We had to figure out how to handle all these referrals and distinguish between those students who really needed occupational therapy intervention and those who would benefit from good instruction in handwriting from the teacher.  We needed to be agents of change or we were going to be burned out.

Over the last 20 years we have seen a significant drop in our referrals for strictly handwriting.  The referrals we get now are for a myriad of reasons and almost all of them end up with us servicing the child for direct OT interventions.  How did we cut our referrals in half, meet the concerns of the classroom teachers and yet still make sure students have legible handwriting?  Over the years we have employed a number of strategies.  Let me share them with you.

coaching geralt pixabayEducation/Inservices:

Teachers told us they either did not feel comfortable teaching handwriting in the classroom or felt like they were not doing a good job. So we helped.

  • We gave workshops to teachers, paraprofessionals, and parents about hand skills, handwriting, and posture. Building on our handwriting curriculum, we wrote out each letter description, which showed them how to form the letters and gave them the language and developmental order in which to teach letters. Everybody is now using the same language to teach in a consistent manner.
  • Partnering with the physical therapist, we gave an inservice to local preschools on the typical development of the 2- to 6-year old. This helped those teachers to have realistic expectations for hand skill development.
  • With our physical education teachers we developed Classroom Rechargers. These are 20 movement-based activities per grade level that teachers can perform right in their classroom with little-to-no equipment or space.  We put together handwriting warm-ups, exercises, and activities to be done just prior to teaching letter instruction.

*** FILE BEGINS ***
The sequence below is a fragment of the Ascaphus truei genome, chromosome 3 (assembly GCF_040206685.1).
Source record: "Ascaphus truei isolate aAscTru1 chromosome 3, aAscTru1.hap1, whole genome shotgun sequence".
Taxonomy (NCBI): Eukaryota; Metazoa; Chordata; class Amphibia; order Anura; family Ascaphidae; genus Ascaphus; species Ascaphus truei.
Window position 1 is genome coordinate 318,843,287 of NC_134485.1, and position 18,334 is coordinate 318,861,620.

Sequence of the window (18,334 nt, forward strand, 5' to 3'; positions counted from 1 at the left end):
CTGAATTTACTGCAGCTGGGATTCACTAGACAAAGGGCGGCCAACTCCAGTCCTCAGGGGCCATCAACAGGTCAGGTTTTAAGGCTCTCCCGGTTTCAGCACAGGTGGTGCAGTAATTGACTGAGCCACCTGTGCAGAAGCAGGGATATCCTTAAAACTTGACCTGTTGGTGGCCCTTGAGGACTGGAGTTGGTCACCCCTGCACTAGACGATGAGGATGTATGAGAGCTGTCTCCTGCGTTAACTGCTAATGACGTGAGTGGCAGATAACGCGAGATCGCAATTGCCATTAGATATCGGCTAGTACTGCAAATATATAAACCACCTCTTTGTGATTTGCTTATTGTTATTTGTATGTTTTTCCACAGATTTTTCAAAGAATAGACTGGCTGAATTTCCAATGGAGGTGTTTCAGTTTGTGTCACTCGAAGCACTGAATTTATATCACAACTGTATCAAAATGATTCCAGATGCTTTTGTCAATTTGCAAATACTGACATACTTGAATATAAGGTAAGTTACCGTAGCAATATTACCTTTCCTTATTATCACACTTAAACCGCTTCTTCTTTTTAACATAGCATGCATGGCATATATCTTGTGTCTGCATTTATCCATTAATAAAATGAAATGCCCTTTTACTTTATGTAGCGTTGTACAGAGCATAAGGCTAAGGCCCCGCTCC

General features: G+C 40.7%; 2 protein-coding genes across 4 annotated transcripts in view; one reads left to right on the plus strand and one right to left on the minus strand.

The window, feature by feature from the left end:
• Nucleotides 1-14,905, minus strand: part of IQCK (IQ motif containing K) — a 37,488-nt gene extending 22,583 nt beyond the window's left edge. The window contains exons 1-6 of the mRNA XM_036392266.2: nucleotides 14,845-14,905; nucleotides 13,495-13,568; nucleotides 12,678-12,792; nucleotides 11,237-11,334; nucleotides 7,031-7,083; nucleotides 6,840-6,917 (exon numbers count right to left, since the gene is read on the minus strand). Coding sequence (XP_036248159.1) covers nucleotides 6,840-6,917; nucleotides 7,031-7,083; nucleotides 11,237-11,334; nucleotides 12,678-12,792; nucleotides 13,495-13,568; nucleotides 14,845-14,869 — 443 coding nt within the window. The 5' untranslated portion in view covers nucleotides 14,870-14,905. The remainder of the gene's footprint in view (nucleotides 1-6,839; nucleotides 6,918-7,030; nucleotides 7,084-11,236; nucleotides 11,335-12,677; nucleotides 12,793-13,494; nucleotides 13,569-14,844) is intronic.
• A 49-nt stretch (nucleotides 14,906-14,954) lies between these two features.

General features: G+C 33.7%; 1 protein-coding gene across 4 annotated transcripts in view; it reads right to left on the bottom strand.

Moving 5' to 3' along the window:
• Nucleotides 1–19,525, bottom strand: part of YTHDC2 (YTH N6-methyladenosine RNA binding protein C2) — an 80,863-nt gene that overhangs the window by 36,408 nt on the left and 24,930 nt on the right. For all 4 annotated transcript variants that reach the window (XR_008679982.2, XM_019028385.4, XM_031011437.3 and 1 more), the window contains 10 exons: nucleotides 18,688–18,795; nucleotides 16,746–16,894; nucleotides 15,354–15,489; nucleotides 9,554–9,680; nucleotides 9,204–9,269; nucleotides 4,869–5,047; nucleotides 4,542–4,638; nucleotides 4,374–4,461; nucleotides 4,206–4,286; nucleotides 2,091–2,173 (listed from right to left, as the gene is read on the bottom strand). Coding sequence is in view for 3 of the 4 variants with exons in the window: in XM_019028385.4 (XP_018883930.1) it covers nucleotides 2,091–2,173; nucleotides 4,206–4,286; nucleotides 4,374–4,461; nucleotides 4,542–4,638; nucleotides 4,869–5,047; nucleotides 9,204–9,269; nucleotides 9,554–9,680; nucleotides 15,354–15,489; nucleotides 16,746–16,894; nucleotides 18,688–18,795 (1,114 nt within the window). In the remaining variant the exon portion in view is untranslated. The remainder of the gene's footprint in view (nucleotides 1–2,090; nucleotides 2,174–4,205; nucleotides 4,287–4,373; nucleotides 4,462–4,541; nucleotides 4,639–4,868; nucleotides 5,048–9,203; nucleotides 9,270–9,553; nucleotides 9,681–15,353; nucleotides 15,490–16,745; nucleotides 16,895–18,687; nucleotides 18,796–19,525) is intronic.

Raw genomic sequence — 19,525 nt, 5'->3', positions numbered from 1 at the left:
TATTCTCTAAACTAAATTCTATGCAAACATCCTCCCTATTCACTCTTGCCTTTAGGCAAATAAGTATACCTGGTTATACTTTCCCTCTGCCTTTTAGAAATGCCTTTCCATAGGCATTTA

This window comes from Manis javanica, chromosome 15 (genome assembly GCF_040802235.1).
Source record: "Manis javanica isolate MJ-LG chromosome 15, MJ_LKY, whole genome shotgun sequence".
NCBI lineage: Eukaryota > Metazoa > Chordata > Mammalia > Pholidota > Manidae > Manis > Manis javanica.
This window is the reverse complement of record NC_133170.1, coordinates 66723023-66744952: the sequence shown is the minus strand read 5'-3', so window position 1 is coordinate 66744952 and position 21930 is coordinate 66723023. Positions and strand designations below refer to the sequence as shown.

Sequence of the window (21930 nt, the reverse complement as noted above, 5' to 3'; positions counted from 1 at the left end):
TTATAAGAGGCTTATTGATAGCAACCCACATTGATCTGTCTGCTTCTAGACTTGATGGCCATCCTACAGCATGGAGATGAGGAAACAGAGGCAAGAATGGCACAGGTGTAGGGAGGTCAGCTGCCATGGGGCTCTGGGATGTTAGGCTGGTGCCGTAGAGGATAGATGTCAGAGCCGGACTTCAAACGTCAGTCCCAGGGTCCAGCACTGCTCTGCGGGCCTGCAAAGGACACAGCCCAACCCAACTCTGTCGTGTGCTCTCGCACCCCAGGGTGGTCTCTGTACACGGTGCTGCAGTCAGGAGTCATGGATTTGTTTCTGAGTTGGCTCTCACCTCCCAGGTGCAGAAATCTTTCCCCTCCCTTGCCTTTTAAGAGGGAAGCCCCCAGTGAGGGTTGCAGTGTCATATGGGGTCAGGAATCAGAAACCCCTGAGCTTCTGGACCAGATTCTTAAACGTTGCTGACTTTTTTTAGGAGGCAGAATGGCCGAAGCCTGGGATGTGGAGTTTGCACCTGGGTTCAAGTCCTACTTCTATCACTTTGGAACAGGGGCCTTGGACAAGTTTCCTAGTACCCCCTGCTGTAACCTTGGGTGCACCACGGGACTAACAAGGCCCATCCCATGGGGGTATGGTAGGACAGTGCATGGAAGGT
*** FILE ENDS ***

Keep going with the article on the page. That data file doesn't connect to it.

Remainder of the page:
• We showed kindergarten teachers the importance of building the base of hand skills before adding on the challenge of handwriting.
  • We continually give workshops once or twice per year on various topics.  Information, tips, or skills teachers can use the next day in their classroom are the most valuable to them.  We generally have a large audience.
  • When new teachers join our buildings or teachers switch grades, we always make sure to touch base with them and help them navigate the teaching of the handwriting process. Checking in periodically to see how letter instruction is going is always helpful, too.

5 Reasons Why Handwriting Needs a Good SeatErgonomics

Seating and posture were important areas where teachers needed assistance.

  • At the beginning of each school year, we go in and check the desk and chair height for every student on our caseload.  We make sure students fit their work space.
  • We send an email to remind staff how to check for proper desk and chair height and will help any teachers struggling with this. The custodian is our friend, helping us find the right furniture or to adjust desk height.
  • We have also advocated for stand up desks and several of our classrooms now sport at least one stand up desk.  We add sensory equipment — seat cushions, bicycle tubing around the chair legs, and hand tools — for those students who move and fidget.  When students are comfortable and in a good place for learning, it makes handwriting instruction so much easier.     

Pre-referral process

We use a pre-referral process to keep track of teacher requests and to address needs in a timely manner.  

  • Teachers must fill out a basic form telling us their concerns and what they have tried already.
  • The pre-referral forms help us fine tune our classroom observations to an area in which the student may be having challenges, such as math, writing, or organization.
  • We then tailor our classroom observation to those specific areas.  

planning dates condesign pixabayIn the classroom

Planning and coordination are important first steps.

  • At the beginning of each school year we discuss with the classroom teacher and special educator the most convenient time when writing is being taught and we plan our schedules around it. Most of our teachers have been with us long enough to understand the limitations in our schedule and will cooperate to make this work. When we show up for our therapy time, the teachers welcome the extra pair of hands to help with letter instruction, the writing process, typing on Google Docs, or writing poetry.
  • We know the curriculum.  The students do not get pulled from instruction and we get to work in the moment with the students on meaningful work.  We also get to put our eyes on all the students in that classroom and may help other struggling writers as well.
  • We co-teach cursive letter instruction in most of our third grade classrooms as part of our third-graders’ therapy time.  It gives us in-class time and we get to work with the whole class by showing them some multisensory ways to learn letters using sand, chalkboards, or kin-tac cards.